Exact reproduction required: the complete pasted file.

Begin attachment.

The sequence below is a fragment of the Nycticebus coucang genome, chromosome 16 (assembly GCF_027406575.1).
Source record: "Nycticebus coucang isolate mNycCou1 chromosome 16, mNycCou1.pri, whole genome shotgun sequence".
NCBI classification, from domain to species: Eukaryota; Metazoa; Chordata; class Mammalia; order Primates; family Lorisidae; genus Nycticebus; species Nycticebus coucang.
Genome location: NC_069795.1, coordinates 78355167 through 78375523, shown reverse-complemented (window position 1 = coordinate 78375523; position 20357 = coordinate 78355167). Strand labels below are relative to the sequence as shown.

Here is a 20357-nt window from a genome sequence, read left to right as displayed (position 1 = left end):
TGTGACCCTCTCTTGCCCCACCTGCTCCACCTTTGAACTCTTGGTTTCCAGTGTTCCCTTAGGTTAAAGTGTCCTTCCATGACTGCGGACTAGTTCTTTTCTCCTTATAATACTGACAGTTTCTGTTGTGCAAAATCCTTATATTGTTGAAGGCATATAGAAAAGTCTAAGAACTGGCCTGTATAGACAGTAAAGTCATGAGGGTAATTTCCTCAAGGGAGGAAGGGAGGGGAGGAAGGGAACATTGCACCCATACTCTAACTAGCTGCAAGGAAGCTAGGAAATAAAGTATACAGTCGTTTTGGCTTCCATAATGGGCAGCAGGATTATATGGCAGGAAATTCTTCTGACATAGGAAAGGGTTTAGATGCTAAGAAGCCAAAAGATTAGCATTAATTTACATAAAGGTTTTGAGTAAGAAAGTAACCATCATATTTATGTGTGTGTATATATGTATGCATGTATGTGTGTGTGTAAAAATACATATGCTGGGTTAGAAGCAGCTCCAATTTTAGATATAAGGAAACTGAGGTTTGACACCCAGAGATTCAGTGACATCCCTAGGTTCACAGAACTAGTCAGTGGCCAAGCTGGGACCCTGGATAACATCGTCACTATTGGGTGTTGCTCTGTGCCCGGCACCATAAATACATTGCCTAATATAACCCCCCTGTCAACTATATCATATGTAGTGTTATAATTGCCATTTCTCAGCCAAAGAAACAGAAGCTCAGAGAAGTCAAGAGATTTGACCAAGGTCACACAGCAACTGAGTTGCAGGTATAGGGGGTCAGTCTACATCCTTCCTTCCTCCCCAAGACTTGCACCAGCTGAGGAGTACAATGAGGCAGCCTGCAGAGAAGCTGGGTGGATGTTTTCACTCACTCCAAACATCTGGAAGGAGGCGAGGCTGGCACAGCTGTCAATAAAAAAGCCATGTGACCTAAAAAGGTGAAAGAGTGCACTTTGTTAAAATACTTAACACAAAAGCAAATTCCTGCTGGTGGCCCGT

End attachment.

The sequence below is a fragment of the Nycticebus coucang genome, chromosome 16 (assembly GCF_027406575.1).
Source record: "Nycticebus coucang isolate mNycCou1 chromosome 16, mNycCou1.pri, whole genome shotgun sequence".
NCBI classification, from domain to species: Eukaryota; Metazoa; Chordata; class Mammalia; order Primates; family Lorisidae; genus Nycticebus; species Nycticebus coucang.
Genome location: NC_069795.1, coordinates 78355167 through 78375523, shown reverse-complemented (window position 1 = coordinate 78375523; position 20357 = coordinate 78355167). Strand labels below are relative to the sequence as shown.

Here is a 20357-nt window from a genome sequence, read left to right as displayed (position 1 = left end):
TGTGACCCTCTCTTGCCCCACCTGCTCCACCTTTGAACTCTTGGTTTCCAGTGTTCCCTTAGGTTAAAGTGTCCTTCCATGACTGCGGACTAGTTCTTTTCTCCTTATAATACTGACAGTTTCTGTTGTGCAAAATCCTTATATTGTTGAAGGCATATAGAAAAGTCTAAGAACTGGCCTGTATAGACAGTAAAGTCATGAGGGTAATTTCCTCAAGGGAGGAAGGGAGGGGAGGAAGGGAACATTGCACCCATACTCTAACTAGCTGCAAGGAAGCTAGGAAATAAAGTATACAGTCGTTTTGGCTTCCATAATGGGCAGCAGGATTATATGGCAGGAAATTCTTCTGACATAGGAAAGGGTTTAGATGCTAAGAAGCCAAAAGATTAGCATTAATTTACATAAAGGTTTTGAGTAAGAAAGTAACCATCATATTTATGTGTGTGTATATATGTATGCATGTATGTGTGTGTGTAAAAATACATATGCTGGGTTAGAAGCAGCTCCAATTTTAGATATAAGGAAACTGAGGTTTGACACCCAGAGATTCAGTGACATCCCTAGGTTCACAGAACTAGTCAGTGGCCAAGCTGGGACCCTGGATAACATCGTCACTATTGGGTGTTGCTCTGTGCCCGGCACCATAAATACATTGCCTAATATAACCCCCCTGTCAACTATATCATATGTAGTGTTATAATTGCCATTTCTCAGCCAAAGAAACAGAAGCTCAGAGAAGTCAAGAGATTTGACCAAGGTCACACAGCAACTGAGTTGCAGGTATAGGGGGTCAGTCTACATCCTTCCTTCCTCCCCAAGACTTGCACCAGCTGAGGAGTACAATGAGGCAGCCTGCAGAGAAGCTGGGTGGATGTTTTCACTCACTCCAAACATCTGGAAGGAGGCGAGGCTGGCACAGCTGTCAATAAAAAAGCCATGTGACCTAAAAAGGTGAAAGAGTGCACTTTGTTAAAATACTTAACACAAAAGCAAATTCCTGCTGGTGGCCCGT